My rating: 4 of 5 stars
The book is set in, and is in many ways a love story about, Edinburgh but one told with the a mix of the grittty realism of Scotland's post-Trainspotting generation with the classic ghost tales and folklore of a nation and its historical and fictional horrors. For those of you who do not know the city , under its South Bridge lie vaults rediscovered in the mid 1980s which had been used at various points in time as tradesmans workshops, merchants storage, gambling dens, illegal whisky gins, drug havens and homeless hangouts. They are reportedly haunted.
There stands No.10 Luckenbooth Close, a traditonal Edinburgh Tenement with multiple flats/apartments over several floors, around a common stairwell, owned by the childless businessman Mr Udnam. It has been occupied by various families over the years and it is those people and their flat numbers which give the book its important 3 part structure , 3 Parts/ sections by time and within each of these 3 characters's stories told in 3 parts -
Part 1 set 1910 - 1939
Flat1F1 Jessie MacRae (the Devil's daughter) , Flat 2F2Flora ( a chimeric hermaphrodite) , Flat 3F3 Levi ( an African American working with bones in Edinburgh's famous Royal School of Veterinary Studies or as it is more commonly called the 'Dick Vet' ;
Part 2 set 1944 to 1963
Flat 4F4 Ivy Proudfoot (about to embark on being a 'Night Witch' with SOE), Flat 5F5 Agnes Campell (spiritual medium) , Flat 6F6 William Burroughs (the writer);
Part 3 set 1977 - 1999
Flat 7F7 Queen Bee ( gangster, mother, leader of the fictional 'Original Founders'), Flat 8F8 Ivor ( the phengophobic miner unable to do daylight work now the mines have gone), Flat9F9 Dot (daughter of the city).
These characters' stories are a mixture of purely fictional and real people explored in a fictional way within factual and historical detail eg William Burrough did visit Edinburgh, the Baska Murmanska polar bear, Nora Noyce was a famous Edinburgh 'madam', the Pubic Triangle is a real area of the city.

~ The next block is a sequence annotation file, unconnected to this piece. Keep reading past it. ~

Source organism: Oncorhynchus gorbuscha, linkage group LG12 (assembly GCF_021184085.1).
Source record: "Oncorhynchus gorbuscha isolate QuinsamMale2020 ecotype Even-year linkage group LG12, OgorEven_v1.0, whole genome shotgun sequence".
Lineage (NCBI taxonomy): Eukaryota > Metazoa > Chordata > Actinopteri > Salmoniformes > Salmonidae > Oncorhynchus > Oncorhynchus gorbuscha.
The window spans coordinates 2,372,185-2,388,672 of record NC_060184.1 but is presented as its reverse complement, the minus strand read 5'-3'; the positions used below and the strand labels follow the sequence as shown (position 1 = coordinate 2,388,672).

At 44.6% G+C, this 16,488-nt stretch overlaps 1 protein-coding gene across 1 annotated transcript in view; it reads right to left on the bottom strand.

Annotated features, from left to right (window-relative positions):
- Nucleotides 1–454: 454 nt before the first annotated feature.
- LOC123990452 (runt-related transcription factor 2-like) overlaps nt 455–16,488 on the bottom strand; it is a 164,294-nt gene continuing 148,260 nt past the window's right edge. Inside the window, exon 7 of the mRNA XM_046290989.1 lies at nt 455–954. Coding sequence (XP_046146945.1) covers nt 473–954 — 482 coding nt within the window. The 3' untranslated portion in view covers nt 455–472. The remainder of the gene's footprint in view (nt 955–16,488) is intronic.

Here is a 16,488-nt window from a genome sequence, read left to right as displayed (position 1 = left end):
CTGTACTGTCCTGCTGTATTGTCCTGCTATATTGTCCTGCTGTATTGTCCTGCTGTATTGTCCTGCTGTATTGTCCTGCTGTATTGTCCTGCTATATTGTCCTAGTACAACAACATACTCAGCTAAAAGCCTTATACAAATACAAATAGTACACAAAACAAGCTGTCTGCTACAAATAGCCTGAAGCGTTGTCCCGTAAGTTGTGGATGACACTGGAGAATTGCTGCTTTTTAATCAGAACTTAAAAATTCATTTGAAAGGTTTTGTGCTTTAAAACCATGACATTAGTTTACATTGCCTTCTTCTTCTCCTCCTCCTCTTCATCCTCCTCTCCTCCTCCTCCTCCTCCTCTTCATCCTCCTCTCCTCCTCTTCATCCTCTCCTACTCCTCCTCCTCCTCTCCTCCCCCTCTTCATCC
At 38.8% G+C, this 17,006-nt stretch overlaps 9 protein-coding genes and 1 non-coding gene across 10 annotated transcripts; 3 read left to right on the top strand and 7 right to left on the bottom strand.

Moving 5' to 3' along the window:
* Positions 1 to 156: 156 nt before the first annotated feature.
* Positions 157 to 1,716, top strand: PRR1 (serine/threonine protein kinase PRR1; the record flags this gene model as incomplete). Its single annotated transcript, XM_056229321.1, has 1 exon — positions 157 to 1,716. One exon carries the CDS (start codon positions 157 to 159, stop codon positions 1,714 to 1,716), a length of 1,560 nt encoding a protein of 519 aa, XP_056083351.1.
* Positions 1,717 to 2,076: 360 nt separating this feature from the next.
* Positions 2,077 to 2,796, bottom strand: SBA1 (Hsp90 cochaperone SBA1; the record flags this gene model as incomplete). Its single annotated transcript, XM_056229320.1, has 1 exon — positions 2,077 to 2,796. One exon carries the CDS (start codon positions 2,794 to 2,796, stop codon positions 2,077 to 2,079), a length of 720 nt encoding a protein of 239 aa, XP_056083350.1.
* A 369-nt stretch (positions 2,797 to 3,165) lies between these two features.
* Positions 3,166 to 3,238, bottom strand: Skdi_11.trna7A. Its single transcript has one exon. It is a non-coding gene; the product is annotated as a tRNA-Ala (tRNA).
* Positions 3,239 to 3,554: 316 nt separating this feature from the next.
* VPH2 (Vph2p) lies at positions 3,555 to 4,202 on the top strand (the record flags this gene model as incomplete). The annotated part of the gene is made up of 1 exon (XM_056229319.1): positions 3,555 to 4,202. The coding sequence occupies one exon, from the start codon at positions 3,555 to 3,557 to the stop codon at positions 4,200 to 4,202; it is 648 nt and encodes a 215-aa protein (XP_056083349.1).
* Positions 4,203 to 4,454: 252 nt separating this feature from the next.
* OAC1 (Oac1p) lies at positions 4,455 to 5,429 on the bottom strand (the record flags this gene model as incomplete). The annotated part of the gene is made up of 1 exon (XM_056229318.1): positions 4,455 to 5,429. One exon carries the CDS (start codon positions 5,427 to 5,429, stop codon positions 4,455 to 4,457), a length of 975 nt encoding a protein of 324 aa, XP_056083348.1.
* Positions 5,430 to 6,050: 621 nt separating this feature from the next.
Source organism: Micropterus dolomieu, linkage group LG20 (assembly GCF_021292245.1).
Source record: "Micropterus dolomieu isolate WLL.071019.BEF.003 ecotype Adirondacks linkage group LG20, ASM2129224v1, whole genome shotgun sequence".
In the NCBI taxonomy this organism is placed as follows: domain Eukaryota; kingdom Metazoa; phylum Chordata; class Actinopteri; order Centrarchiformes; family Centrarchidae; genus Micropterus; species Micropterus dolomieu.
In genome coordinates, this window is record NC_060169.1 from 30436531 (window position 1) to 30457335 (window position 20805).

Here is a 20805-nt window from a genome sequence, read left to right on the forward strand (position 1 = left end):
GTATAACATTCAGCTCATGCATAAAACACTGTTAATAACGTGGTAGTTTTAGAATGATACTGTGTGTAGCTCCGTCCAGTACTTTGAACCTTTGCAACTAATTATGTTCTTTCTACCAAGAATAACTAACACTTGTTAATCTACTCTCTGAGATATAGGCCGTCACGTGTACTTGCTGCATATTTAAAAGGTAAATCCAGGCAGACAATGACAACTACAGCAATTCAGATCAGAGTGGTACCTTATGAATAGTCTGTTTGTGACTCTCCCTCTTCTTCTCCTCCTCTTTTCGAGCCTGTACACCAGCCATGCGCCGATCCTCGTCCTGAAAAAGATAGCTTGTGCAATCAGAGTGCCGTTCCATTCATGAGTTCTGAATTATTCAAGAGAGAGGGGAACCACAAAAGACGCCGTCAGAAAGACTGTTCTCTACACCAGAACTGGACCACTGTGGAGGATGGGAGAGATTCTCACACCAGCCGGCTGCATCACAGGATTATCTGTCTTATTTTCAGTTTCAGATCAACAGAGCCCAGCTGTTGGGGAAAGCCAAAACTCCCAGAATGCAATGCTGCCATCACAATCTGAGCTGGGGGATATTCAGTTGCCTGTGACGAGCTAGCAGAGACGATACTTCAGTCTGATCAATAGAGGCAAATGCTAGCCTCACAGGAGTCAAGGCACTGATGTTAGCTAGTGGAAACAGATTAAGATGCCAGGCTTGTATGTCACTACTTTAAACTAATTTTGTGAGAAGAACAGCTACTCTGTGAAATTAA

I loved this structure which reflects the building, its layers/levels spatially and temporally. After all it is the building that gives the book its title , this is a tale about the building, but like the building many tales lie within it, all linked to the life of the building and the lives in it linked by the march of the deathwatch beetles and their tap, tap tap as the building is slowly eaten away and the sound of the 'cloven hooves' of approaching death, all hanging round the central thread of the story of Jessie, Elsie Udnam and their daughter Flora and what happened to them from Jessie arrival to the final demise of both building and its final occupant.
Fagan's feminist perspective and Scotland's political history is also played out in the context - powerful corrupt men who fear and silence women get their cumupence. My favorite lines have to be in the final chapter ****SPOILER ALERT **** 'Edinburgh’s daughters – will not stay walled in.'
One reviewer of Luckenbooth, Lauren Beakes in the NYT , signed off her review with 'Stories can be like a house, somewhere you can inhabit for a while. The best kind leave behind a room inside you. For me that truly sums this book up.